Let’s start with the beam episode

Beamepisode The story starts way before that but let’s begin with the beam episode. So!… the 500+ pound beam is coming towards me and options to escape are limited. Jumping down the scaffoldings is the more obvious and I decide to go with it. In North Vancouver, on mid-day of July 17 2014, I found myself on the ground. My landing was awful, painful and sorrowful. Everything ‘ful’ but graceful.

I ended up at the hospital with a double fracture on the pelvis and a compression fracture on vertebra L1. The heavy beam could have followed me and crush many more bones. Thinking of it now, six months after the accident, I consider myself lucky; I’m still alive and my recovery seems to follow the happy path. But the number of reasons to feel lucky grows every day. This little incident makes me appreciate more ‘who’ I have. What I have is not so important. I first want to thank my close family: my partner Lucie, my kids Élyse and Samuel and my parents. Like a good spine, they’ve always been very supportive. I also want to thank my coworker Paul and his family. They kindly shared their house with me for over a month so I could have a safe nest for the first stage of my recovery. Thanks to Kristy who generously opened the doors of her sweet little home in Nanaimo, where I could recover peacefully. Thanks to Brenda, a great swimming sister, who helped me discover the beauties of Nanaimo and its surroundings. Coming from the Mainland, I was lucky to have both Brenda and Kristy helping make my recovery a much more interesting experience. Many thanks to all my friends around (some of them named The Cliffers) whose presence and supportive messages have been so important. Special thanks to Daniela and Don who lent me their sweet suite when I needed it most. Merci à Grant who generously gave me a La-Z-Boy so I could recline, relax and recuperate. Thanks to our health care system and to the medical support, from the ambulance driver to every specialist involved in my case. Thanks also to my therapists Angelina, Janice and John.

I improved a lot since I first started physiotherapy and January 30 will be my last day in the Back to Work Program, a four hour a day program from Monday to Friday where I work on body strength and flexibility. Part of it also includes simulation of movements and tasks required by my job.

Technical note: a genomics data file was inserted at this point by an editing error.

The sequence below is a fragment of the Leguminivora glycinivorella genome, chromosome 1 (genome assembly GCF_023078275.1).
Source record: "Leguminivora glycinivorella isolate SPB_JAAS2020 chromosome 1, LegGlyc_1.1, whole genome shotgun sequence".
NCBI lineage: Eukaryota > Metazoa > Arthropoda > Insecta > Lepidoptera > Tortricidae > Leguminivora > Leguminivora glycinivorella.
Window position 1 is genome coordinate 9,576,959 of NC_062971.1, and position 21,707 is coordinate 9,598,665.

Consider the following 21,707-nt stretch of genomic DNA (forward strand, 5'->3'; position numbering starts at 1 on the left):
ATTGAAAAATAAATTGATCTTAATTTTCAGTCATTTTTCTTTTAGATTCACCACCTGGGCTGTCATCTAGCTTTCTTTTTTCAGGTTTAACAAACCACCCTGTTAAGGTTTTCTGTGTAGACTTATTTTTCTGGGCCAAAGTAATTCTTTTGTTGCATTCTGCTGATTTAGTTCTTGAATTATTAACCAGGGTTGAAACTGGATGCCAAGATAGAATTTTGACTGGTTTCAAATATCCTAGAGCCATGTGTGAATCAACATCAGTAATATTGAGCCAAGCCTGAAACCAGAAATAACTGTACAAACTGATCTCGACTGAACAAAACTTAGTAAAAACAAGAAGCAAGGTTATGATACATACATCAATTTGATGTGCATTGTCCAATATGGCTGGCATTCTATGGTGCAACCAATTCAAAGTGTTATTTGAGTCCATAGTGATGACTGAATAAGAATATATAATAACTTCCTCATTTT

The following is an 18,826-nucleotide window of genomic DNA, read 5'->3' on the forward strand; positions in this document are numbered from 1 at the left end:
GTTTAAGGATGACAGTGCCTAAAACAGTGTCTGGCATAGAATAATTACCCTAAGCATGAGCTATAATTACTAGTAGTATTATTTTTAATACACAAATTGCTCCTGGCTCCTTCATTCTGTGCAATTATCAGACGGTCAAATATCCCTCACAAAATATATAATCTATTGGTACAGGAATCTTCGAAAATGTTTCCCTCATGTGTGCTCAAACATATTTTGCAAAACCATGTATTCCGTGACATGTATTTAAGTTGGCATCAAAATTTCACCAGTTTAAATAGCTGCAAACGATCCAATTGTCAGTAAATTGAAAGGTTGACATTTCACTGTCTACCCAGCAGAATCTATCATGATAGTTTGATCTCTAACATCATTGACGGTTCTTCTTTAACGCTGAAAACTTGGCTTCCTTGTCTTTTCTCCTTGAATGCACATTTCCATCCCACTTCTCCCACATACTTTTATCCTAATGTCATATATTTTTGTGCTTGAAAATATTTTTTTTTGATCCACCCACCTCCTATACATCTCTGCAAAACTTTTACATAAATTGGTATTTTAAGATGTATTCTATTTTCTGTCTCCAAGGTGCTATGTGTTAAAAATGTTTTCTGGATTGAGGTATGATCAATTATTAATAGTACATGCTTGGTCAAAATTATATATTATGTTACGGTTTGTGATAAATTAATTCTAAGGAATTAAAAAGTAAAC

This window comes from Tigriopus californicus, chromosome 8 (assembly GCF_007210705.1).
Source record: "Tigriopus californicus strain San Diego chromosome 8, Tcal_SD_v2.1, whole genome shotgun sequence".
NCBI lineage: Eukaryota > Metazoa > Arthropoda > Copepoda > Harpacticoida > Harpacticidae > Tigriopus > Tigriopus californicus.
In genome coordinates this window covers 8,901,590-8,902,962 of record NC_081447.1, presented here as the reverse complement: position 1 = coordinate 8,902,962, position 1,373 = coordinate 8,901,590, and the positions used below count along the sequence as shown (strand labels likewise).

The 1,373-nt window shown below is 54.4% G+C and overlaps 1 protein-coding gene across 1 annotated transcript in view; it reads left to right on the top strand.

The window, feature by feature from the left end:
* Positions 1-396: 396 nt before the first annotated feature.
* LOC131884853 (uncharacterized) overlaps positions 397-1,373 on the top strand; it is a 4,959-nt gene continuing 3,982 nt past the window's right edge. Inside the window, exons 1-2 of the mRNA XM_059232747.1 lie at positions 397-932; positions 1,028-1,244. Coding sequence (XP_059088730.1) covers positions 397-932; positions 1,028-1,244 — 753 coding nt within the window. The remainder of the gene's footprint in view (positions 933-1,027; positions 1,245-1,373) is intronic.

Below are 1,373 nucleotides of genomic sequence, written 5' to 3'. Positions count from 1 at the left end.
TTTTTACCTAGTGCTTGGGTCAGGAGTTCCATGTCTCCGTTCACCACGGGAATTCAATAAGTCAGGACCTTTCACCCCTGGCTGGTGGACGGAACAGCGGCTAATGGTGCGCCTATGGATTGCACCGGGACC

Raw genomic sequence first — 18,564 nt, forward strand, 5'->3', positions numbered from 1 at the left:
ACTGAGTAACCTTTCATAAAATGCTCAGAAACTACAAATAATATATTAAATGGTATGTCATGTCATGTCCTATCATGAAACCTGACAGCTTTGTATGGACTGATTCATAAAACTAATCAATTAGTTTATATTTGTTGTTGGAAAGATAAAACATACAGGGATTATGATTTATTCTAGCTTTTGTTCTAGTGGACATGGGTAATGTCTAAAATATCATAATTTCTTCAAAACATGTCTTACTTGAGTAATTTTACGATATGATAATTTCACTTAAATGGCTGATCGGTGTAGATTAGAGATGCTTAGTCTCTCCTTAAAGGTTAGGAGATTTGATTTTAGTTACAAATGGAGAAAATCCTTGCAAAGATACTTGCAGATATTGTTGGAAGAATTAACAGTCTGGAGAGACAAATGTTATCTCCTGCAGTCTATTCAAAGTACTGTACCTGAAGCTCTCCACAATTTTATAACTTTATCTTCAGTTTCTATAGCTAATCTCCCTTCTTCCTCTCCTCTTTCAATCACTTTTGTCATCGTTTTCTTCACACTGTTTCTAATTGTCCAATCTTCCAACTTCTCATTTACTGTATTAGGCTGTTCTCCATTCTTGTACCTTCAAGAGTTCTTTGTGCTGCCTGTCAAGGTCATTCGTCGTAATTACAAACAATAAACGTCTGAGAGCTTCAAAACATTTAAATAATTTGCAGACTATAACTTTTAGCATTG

As a carpenter, I want to make sure that my coming back won’t be another sad story. So I decided to take a few more weeks by myself to try to gain every little bit of extra strength and endurance I could. Doing what my body and mind like to do will be the plan. Let’s go swimming! Swimming opportunities on the Island are great. There is not more pools than anywhere else but ocean swimming spots are countless. So I decided that, in order to make the training more enjoyable, I was going to stick with salt water. To make it even more fun and useful, I’m planning to visit a new spot every day. Therefore, this scouting along the 49th parallel will help find new interesting playgrounds for our Swim book.

This is where the Swim Van Project begins. I now own a Toyota Matrix which is a nice little car but having a van would allow me to camp around more comfortably. We’ll see how it goes but here is the plan. I’m now in a shopping mode. After doing a bit of research, the Toyota Previa was my first choice but they’re older vehicles and there are not so many around. Availability with the Toyota Sienna is greater so I might go with this one. A van between years 2000 and 2003 should be affordable enough to suit my budget. There is many more choices on the Lower Mainland so the challenge is to keep my Matrix to get around easily, find the right Sienna then sell the Matrix as soon as possible to get a bit of travelling money.

The inside renovation of the van will be the second step. Taking out all the rear seats then looking at the most efficient way to get some storage and living space out of it. I might as well kill two birds with one rock by thinking ahead and building a compartment for my tools. The van will also be useful for my job when I go back. Furthermore, this small building project seems to be a good way to slowly get myself into a real ‘go back to work’ mode. However, there won’t be any fussiness around this refit as the main plan is to gain the most out of the swimming training.

I will keep you posted on what’s coming…

À bientôt!

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